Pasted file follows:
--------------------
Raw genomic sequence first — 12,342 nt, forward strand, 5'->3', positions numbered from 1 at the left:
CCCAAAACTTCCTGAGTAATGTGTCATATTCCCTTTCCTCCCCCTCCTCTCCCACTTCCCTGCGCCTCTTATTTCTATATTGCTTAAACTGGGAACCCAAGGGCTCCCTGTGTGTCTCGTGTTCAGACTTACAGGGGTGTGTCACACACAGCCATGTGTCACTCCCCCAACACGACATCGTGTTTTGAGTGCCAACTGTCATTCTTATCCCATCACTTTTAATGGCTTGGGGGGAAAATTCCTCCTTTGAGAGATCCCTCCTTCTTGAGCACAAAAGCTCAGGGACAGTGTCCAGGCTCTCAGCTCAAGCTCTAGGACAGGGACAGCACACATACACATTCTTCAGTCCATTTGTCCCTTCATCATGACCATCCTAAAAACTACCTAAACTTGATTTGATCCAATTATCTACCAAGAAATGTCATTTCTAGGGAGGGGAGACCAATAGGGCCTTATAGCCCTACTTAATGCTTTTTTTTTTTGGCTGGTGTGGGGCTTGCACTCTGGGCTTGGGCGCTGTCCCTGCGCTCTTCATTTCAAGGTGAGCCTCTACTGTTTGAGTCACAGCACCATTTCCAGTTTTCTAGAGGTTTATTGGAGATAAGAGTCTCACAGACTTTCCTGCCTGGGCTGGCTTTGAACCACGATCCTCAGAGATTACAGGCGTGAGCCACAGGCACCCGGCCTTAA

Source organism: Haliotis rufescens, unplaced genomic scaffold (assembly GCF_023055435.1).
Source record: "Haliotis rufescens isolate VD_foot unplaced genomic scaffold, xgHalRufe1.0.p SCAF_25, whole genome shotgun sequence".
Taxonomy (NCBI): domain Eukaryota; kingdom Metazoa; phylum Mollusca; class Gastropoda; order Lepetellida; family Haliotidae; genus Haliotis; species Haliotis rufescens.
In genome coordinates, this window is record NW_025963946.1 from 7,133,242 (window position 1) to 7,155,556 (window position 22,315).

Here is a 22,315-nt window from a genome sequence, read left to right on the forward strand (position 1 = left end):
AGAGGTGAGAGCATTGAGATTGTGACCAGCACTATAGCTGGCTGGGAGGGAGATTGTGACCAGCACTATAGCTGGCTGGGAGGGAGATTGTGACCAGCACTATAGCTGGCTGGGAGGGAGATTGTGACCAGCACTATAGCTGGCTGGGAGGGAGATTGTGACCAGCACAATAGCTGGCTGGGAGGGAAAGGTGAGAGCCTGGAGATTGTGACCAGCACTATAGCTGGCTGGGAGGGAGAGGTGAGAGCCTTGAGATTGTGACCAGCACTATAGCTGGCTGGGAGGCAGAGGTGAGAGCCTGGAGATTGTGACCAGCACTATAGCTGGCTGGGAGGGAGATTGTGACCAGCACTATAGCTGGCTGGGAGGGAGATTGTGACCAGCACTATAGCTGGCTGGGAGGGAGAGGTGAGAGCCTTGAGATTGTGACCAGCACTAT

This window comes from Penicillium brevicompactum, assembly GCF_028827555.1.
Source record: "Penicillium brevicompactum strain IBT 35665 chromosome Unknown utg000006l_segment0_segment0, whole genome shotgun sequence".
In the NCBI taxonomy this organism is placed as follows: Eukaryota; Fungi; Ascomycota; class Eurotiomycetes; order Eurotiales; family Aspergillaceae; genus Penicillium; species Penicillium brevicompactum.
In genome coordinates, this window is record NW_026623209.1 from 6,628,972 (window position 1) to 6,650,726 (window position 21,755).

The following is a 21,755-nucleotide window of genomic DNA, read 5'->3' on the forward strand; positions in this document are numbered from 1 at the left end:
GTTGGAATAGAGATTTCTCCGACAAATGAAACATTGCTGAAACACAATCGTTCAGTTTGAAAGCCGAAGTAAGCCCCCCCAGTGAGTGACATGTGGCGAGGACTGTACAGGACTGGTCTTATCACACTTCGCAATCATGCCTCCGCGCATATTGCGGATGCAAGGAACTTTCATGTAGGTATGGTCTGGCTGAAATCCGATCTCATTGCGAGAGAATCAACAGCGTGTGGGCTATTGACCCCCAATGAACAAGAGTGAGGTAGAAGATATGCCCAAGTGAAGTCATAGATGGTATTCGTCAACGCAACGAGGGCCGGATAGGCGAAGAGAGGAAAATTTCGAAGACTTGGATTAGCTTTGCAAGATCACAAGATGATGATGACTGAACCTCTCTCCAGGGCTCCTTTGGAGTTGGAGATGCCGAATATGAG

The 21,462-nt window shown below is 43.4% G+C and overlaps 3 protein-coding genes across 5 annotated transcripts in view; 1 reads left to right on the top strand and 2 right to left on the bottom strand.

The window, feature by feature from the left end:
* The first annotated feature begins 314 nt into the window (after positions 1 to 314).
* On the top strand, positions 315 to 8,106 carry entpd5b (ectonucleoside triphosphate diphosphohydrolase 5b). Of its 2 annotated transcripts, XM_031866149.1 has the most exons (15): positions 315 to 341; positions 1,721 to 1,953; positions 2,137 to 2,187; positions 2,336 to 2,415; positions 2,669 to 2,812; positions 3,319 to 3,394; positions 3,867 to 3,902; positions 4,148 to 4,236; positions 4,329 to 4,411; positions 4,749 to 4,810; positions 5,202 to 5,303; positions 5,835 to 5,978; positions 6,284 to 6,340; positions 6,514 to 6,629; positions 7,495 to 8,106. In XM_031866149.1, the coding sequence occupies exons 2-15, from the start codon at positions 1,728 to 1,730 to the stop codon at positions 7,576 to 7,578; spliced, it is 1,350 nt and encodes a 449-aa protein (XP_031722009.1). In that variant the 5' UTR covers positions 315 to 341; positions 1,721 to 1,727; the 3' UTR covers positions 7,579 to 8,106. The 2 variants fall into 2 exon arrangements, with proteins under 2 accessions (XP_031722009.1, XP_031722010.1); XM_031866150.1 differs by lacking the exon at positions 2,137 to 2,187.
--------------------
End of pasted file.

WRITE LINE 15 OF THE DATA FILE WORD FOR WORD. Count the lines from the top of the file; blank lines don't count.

The 21,462-nt window shown below is 43.4% G+C and overlaps 3 protein-coding genes across 5 annotated transcripts in view; 1 reads left to right on the top strand and 2 right to left on the bottom strand.